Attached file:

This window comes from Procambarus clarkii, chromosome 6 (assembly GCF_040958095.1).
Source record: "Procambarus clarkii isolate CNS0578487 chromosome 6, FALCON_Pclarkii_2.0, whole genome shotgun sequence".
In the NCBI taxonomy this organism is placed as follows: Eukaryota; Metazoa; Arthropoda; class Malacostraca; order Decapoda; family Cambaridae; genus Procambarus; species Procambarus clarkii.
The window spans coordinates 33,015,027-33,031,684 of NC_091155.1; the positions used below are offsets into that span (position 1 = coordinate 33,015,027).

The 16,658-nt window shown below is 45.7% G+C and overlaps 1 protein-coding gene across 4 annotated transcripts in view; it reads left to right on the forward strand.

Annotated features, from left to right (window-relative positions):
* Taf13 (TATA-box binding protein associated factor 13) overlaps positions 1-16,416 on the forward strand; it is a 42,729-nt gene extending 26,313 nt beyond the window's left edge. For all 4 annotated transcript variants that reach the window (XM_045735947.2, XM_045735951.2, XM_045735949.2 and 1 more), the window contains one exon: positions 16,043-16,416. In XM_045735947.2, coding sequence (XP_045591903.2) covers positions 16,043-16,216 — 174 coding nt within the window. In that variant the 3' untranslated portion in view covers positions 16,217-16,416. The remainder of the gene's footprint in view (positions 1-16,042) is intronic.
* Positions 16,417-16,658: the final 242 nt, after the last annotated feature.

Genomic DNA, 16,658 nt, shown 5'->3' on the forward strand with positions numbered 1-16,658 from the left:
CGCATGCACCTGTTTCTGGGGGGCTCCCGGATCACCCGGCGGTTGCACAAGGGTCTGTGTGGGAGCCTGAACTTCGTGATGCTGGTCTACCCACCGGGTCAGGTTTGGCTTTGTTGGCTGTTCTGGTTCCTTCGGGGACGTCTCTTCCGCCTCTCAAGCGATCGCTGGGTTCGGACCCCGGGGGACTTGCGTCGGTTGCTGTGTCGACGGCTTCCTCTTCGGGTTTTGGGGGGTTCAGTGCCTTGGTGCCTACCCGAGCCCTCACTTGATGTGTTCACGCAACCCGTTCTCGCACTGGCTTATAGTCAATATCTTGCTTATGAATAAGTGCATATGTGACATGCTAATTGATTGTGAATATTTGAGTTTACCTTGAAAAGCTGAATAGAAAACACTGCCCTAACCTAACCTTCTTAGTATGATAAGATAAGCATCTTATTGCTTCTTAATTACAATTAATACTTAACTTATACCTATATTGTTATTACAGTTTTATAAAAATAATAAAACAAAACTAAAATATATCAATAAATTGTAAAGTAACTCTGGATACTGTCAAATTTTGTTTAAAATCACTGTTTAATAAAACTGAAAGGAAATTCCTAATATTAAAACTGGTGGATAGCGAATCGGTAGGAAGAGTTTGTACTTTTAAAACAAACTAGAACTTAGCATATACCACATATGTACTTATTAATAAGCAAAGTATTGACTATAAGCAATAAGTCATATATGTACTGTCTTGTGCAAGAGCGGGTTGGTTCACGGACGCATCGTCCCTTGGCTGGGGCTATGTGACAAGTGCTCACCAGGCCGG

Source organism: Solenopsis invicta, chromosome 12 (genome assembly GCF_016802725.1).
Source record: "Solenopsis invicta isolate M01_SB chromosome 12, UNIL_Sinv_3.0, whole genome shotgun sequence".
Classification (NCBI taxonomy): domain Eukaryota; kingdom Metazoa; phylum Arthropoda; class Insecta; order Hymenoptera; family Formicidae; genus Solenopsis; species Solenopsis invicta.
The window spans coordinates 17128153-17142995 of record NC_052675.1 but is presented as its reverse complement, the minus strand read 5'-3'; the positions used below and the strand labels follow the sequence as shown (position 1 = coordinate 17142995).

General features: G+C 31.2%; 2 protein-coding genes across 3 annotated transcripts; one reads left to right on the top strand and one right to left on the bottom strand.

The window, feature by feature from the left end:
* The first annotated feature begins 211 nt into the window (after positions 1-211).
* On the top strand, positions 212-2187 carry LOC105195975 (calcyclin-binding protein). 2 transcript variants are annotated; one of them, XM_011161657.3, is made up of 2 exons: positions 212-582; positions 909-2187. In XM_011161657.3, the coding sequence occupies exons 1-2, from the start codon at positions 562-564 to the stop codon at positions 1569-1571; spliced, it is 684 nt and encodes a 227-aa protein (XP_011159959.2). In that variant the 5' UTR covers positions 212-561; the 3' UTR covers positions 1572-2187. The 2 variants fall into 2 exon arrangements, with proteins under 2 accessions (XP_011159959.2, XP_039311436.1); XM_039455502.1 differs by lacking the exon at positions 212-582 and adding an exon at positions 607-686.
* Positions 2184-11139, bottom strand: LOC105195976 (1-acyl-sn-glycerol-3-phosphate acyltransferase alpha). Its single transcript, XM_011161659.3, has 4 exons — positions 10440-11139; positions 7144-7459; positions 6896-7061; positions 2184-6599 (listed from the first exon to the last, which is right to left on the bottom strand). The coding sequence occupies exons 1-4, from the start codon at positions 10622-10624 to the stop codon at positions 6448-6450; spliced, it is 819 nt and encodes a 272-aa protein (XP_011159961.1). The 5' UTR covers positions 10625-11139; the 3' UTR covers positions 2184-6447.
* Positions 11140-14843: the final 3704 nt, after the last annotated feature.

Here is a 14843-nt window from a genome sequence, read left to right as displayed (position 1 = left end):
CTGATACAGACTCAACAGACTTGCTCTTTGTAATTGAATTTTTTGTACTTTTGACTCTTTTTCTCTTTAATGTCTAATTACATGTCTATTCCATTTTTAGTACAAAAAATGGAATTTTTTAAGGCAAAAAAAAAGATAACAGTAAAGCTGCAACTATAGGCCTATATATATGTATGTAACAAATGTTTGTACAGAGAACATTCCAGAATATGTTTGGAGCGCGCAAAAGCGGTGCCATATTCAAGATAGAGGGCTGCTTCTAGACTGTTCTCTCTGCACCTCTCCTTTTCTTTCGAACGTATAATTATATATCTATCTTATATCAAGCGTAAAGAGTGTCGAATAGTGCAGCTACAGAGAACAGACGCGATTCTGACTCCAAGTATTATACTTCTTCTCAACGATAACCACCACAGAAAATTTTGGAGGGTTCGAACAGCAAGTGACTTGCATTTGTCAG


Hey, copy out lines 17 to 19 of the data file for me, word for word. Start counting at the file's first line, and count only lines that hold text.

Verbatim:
* The first annotated feature begins 211 nt into the window (after positions 1-211).
* On the top strand, positions 212-2187 carry LOC105195975 (calcyclin-binding protein). 2 transcript variants are annotated; one of them, XM_011161657.3, is made up of 2 exons: positions 212-582; positions 909-2187. In XM_011161657.3, the coding sequence occupies exons 1-2, from the start codon at positions 562-564 to the stop codon at positions 1569-1571; spliced, it is 684 nt and encodes a 227-aa protein (XP_011159959.2). In that variant the 5' UTR covers positions 212-561; the 3' UTR covers positions 1572-2187. The 2 variants fall into 2 exon arrangements, with proteins under 2 accessions (XP_011159959.2, XP_039311436.1); XM_039455502.1 differs by lacking the exon at positions 212-582 and adding an exon at positions 607-686.
* Positions 2184-11139, bottom strand: LOC105195976 (1-acyl-sn-glycerol-3-phosphate acyltransferase alpha). Its single transcript, XM_011161659.3, has 4 exons — positions 10440-11139; positions 7144-7459; positions 6896-7061; positions 2184-6599 (listed from the first exon to the last, which is right to left on the bottom strand). The coding sequence occupies exons 1-4, from the start codon at positions 10622-10624 to the stop codon at positions 6448-6450; spliced, it is 819 nt and encodes a 272-aa protein (XP_011159961.1). The 5' UTR covers positions 10625-11139; the 3' UTR covers positions 2184-6447.